Here’s an interview from Dan McWeeney that he did for RedMonk.tv at the SAP TechEd conference last week. Dan and Eddie Herrmann are Flex developers that work at Colgate or SAP, depending on how you define “work”. They did a sweet demo, which you can see in the second video below, but the thing that really struck me was Dan’s interview where he discusses the “synthesizing” process of developing, which involves taking bits and pieces from the open source community and mashing it all together to make something cool.
There’s a whole new group of people that’s being created right now. Which are people that are really synthesizing things. And they’re programmers at heart but they’ve realized that there’s way more smart people in the open source community that they can tap and now build these things together. So it’s like mashups for programmers, where you’re taking all these little bits and you’re synthesizing all this crap together to create this whole new thing.
Dan gives a really cool shout out to me during the interview, so yes, I’m half posting the vid just for an ego boost 🙂 But seriously, I think he articulates a really important idea. So check out what he has to say.
Dan and Ed created a friggin sweet-ass demo for the SAP TechEd conference. Unfortunately that was scheduled in direct conflict with MAX, so they couldn’t make it to Chicago. Ryan Stewart already covered their demo a little, and you can read more at the RedMonk writeup. I’ve been talking to Dan and Eddie for a while and I’ve been seeing their progress on the demo they eventually showed. Without going into too much detail I’ll summarize what they did: take PaperVision 3D, add in full 3D physics, throw in fully interactive materials in the 3D space, then control the whole thing with a Wiimote. Did your head just explode?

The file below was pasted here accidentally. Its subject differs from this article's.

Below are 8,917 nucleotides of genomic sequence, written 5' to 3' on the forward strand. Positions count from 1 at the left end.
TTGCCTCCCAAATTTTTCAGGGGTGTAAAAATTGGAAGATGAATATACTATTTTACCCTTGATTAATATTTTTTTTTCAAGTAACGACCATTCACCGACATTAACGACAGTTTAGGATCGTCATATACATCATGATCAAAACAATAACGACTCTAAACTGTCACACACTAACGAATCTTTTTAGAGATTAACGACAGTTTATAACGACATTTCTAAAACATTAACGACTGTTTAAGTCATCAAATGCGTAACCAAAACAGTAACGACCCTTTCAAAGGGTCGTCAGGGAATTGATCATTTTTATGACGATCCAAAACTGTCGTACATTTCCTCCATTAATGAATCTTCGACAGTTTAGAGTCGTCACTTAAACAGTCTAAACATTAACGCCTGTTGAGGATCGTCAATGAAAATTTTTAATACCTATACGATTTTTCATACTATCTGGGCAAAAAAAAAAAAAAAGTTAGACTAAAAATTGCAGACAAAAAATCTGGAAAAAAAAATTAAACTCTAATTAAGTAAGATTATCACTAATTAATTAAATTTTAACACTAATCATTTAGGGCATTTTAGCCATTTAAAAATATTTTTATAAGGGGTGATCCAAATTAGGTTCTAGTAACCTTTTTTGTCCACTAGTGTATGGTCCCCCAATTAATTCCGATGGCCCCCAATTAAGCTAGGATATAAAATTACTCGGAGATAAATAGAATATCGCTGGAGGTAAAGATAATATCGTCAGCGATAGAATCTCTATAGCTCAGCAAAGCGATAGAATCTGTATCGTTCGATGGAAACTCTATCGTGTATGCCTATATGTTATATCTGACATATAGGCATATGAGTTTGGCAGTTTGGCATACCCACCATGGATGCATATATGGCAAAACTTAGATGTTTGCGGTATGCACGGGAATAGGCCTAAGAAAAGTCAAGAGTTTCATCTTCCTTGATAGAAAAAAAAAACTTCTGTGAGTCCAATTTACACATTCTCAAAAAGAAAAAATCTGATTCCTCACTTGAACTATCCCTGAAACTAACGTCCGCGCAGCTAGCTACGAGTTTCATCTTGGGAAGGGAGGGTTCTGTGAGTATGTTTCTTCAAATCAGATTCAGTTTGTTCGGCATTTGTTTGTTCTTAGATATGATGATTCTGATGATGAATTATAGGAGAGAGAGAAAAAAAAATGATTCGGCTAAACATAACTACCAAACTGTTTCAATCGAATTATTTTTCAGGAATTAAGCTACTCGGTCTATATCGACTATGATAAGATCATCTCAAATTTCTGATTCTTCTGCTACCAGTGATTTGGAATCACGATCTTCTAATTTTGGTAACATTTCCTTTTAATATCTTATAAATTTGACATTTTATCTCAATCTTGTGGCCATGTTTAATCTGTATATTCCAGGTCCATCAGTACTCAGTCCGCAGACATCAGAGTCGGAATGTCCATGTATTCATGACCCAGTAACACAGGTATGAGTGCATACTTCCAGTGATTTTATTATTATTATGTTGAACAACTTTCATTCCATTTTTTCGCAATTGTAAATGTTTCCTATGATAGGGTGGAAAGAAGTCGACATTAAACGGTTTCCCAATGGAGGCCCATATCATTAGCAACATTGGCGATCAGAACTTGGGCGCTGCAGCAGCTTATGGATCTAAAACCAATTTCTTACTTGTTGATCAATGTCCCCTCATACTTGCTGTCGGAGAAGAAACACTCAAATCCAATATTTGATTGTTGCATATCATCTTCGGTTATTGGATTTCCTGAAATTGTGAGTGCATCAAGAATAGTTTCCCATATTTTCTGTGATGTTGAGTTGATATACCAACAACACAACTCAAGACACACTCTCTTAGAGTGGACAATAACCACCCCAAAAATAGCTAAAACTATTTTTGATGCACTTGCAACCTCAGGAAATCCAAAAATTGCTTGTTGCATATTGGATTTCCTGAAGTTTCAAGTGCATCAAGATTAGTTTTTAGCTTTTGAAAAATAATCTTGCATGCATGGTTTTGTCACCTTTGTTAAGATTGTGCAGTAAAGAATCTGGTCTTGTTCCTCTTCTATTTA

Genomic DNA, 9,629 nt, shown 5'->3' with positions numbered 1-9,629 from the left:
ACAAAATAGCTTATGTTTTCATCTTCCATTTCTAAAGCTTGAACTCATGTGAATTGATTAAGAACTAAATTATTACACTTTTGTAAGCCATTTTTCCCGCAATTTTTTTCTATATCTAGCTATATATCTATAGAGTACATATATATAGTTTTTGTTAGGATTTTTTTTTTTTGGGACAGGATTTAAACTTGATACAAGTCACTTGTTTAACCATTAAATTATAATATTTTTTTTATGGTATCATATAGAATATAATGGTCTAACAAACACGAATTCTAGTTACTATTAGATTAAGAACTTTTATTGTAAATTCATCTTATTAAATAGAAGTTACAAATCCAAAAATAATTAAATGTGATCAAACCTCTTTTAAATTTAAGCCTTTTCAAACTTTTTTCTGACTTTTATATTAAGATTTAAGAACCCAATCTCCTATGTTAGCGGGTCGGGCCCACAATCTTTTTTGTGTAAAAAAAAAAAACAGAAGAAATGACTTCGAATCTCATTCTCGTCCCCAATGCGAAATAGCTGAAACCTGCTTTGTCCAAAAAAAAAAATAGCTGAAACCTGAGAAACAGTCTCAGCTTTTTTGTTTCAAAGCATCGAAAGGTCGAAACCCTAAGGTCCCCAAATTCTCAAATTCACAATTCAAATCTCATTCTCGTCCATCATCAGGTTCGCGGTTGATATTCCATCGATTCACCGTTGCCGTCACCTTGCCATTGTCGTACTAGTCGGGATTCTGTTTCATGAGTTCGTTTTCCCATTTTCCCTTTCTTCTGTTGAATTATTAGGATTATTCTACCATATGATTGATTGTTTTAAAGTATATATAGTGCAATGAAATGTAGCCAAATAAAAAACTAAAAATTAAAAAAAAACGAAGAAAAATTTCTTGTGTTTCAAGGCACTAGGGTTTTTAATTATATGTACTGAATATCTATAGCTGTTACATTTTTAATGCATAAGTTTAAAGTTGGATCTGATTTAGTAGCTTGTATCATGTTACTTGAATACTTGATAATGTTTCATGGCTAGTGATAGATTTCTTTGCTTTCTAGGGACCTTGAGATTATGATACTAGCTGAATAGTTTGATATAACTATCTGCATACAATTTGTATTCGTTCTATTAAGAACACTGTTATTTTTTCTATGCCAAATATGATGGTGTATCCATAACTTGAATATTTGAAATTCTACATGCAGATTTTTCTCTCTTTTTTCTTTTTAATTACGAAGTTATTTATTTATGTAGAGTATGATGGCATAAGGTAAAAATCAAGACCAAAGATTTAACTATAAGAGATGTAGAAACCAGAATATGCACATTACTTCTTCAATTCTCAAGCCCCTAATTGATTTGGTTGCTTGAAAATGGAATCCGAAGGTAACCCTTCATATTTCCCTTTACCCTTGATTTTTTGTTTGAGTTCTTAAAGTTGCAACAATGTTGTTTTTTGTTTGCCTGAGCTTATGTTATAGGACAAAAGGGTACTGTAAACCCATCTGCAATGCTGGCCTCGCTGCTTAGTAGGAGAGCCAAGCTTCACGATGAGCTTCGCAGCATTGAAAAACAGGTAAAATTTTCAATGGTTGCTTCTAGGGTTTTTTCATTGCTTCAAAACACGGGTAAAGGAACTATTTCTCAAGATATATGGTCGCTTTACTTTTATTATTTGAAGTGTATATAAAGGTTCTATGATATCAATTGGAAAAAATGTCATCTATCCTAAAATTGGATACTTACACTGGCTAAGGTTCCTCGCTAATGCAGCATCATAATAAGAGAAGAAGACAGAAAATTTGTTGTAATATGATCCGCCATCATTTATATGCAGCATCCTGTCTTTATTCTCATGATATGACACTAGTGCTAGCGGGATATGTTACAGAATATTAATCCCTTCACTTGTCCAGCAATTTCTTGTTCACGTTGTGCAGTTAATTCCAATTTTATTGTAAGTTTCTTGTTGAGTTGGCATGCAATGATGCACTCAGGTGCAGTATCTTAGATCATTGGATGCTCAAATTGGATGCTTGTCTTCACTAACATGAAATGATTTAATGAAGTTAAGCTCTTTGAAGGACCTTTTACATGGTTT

I think one of the coolest things about this demo is how they went about doing 3D physics. I was talking to them about how I did physics in TileUI (which is really only 2D physics faked for 3D space). They wanted true 3D physics, and there isn’t anything like that available for Actionscript yet. So what to do? They got a non-Actionscript open source (I think) physics engine written in C (or C++, I think?). Then they run the physics simulation and pipe coordinates that represent all the objects and movement in 3D over a local socket connection that gets read by their Flex app. Fucking a. This is the kind of thing that’s awesome. Someone says “But we can’t do 3D physics in Actionscript” and they just say “Well fuck it then, we’ll do it anyway.”
Boys, I salute you.
8 thoughts on “Synthesizer Developer – Dan McWeeney’s thoughts on the future of software development”
Pingback: judahs blog » Blog Archive » The Designer / Developer
I think Dan has some fantastic points about the “library mashup” solution. I have found myself building my applications with break-out libraries, because I will use them elsewhere or see them eventually being put into flexlib. I have used flexlib to save myself the headache of creating those components myself.
Great point he makes about supporting those solutions and who is going to be responsible. Hell, if I do not have to put 500 hours into creating some of these things in the application, that is 500 hours I can spend supporting the product. Support I would be doing for sure if I wrote it myself. This way I can do my part and debug problems and give back to the community. Who is the winner here? The user, of course. We just get the kudos.
So, the adoption of the RIM (Rich Internet Mashup) is upon us and we must embrace it. Of course, I would be squawking at the choir to be telling you.
Thanks for keeping us updated!
Pingback: James Governor’s Monkchips » links for 2007-10-08
Pingback: introspectiveH » Blog Archive » majority desk - get your wiihands on
Pingback: People Over Process » links for 2007-10-09
Pingback: New Paradigms for Developer Thinking: Spatial Synthesis « SmoothSpan Blog
Pingback: Action Script Error Repository » Blog Archive » The Designer / Developer
what developers kit can i use to make my own synth
Comments are closed.